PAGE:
Monday, November 30, 2009

Q&A with John M. Marion, executive director, Common Cause Rhode

Subject: Q&A with John M. Marion, executive director, Common Cause Rhode Island

Pub: Rhode Island Lawyers Weekly

Author: Jack Dew

Issue Date: 11/30/2009

Q&A with John M. Marion, executive director, Common Cause Rhode Island
by Jack Dew


Graduated: State University of New York at Binghamton (1994), graduate work at Indiana University

Job: Executive director, Common Cause Rhode Island

Practice area: Common Cause is a non-partisan government reform advocacy organization.
Rhode Island adopted its merit-based judicial selection system in 1994, thanks in part to heavy pressure from Common Cause. Fifteen years later, the process is still evolving, and Common Cause has been advocating for changes that would increase the independence of the Judicial Nominating Commission. Common Cause Executive Director John M. Marion spoke with Lawyers Weekly’s Jack Dew about how far the judicial nominating process has come and where it’s going.

Q. It has been 15 years since the reforms. Have they been an improvement?

A. Yes, I think it has improved some things. Now, the first prerequisite for trying to become a judge in Rhode Island isn’t political connections, and that is the whole key to merit selection. Like any kid in the class, a lawyer can raise their hand and say, “I want to be a judge.” Prior to 1994, you couldn’t do that; you had to call the speaker of the House or the governor or someone close to them.

Q. What isn’t working?

A. The other parts of the system, the other actors, have not been fulfilling their role properly. The Assembly leaders and the governor are responsible for putting people on the commission, and they haven’t been doing that in a timely manner. At one point they reappointed someone even though the statute says there would be no reappointments. The governor currently has a list [of nominees for judgeships] that is five months old even though he is supposed to act within 21 days from the time the JNC sends him the list.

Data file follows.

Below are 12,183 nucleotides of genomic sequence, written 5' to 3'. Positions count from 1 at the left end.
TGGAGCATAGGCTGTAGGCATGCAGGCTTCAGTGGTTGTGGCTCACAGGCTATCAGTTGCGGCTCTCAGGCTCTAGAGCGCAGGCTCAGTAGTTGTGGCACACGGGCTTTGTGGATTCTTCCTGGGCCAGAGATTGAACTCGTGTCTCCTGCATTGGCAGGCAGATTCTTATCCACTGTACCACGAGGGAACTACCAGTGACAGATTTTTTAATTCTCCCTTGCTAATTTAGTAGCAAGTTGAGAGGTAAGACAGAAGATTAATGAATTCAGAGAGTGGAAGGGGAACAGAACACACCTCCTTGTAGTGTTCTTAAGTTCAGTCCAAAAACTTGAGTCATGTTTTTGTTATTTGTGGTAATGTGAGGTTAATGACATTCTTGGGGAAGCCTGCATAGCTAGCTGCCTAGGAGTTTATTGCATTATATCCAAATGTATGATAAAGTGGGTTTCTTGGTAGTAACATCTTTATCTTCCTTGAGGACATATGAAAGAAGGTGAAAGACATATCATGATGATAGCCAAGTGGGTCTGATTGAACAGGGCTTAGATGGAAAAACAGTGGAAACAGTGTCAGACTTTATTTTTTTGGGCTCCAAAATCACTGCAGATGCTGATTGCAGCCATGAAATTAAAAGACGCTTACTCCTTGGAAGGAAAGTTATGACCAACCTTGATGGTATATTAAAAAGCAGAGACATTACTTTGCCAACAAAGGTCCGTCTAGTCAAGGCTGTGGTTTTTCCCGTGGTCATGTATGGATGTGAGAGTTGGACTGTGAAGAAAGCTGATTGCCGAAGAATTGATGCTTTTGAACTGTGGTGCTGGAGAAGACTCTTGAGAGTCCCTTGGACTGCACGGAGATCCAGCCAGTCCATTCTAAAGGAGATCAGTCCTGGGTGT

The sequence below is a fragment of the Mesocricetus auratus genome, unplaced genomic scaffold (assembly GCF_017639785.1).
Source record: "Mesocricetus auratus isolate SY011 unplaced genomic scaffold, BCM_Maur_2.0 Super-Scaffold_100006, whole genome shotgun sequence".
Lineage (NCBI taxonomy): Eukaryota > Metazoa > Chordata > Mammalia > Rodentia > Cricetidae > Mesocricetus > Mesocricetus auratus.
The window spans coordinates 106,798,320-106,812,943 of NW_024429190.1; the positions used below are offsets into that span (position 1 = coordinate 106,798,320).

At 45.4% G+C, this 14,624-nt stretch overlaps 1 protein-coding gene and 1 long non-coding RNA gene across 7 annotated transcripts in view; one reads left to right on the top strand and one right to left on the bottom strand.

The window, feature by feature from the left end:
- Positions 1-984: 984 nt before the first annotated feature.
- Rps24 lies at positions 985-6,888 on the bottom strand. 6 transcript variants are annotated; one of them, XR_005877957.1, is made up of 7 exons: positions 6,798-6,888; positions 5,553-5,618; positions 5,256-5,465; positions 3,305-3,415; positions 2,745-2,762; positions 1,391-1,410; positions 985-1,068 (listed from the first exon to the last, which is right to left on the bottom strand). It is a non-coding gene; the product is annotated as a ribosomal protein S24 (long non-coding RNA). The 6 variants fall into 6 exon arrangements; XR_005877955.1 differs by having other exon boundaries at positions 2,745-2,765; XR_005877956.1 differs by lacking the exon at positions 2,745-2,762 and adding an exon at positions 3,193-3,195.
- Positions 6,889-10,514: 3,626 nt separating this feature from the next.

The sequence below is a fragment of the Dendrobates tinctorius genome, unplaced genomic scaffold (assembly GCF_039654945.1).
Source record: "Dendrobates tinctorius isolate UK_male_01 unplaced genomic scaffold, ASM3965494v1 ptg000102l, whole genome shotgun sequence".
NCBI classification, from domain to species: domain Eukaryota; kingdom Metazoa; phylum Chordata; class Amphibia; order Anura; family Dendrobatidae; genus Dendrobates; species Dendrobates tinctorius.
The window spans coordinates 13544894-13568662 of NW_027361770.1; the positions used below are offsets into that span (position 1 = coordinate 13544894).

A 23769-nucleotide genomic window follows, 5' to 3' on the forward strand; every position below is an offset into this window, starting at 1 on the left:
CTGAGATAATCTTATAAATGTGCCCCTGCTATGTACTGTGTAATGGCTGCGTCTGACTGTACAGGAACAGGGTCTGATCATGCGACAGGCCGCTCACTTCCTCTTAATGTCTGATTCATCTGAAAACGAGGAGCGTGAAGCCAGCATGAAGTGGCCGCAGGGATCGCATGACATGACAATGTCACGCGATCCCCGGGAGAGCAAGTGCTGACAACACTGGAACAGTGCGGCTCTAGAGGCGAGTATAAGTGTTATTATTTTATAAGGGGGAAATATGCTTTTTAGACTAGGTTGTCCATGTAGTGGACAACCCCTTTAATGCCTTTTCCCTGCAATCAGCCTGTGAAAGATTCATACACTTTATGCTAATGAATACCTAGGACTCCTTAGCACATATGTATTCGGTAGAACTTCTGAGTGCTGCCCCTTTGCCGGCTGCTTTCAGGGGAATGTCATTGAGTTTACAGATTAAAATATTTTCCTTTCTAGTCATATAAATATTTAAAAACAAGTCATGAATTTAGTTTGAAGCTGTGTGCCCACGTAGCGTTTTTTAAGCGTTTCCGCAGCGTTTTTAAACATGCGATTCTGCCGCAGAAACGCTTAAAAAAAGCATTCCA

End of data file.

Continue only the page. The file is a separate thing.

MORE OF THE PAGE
Q. Have there been any attempts to circumvent the system?

A. There have been a couple of attempts to circumvent the system. A law has been in place for three years that lets anyone who makes the list for a certain court but doesn’t get picked to remain eligible for any opening in that court for five years. That goes against the idea that a fresh list of the best qualified people is being given to the governor. Also, at the time the JNC was created, there were one or two magistrates in the court system. Now there are 21, and they don’t go through the merit selection process, so a whole body of judicial officers has been created outside of the system.

Q. How can the JNC be strengthened?

A. They need to indicate in some way that they expect to be treated like a mature institution, and, at the same time, they need to show their independence to the public. There was a proposal a number of years ago to ban ex parte communications between commissioners. We believe that those sorts of measures need to be taken up by the commission.

Q. If you could make a single change to the process, what would it be?

A. I would change the public perception of the process. No one has ever believed that they need to commit the necessary time and resources and attention to this process, so [the JNC] has never received a real budget, a real staff. The commissioners have overstayed their terms, the appointments have been made late, and no one has ever said that we should give this process the best chance we can for it to work as well as it can.

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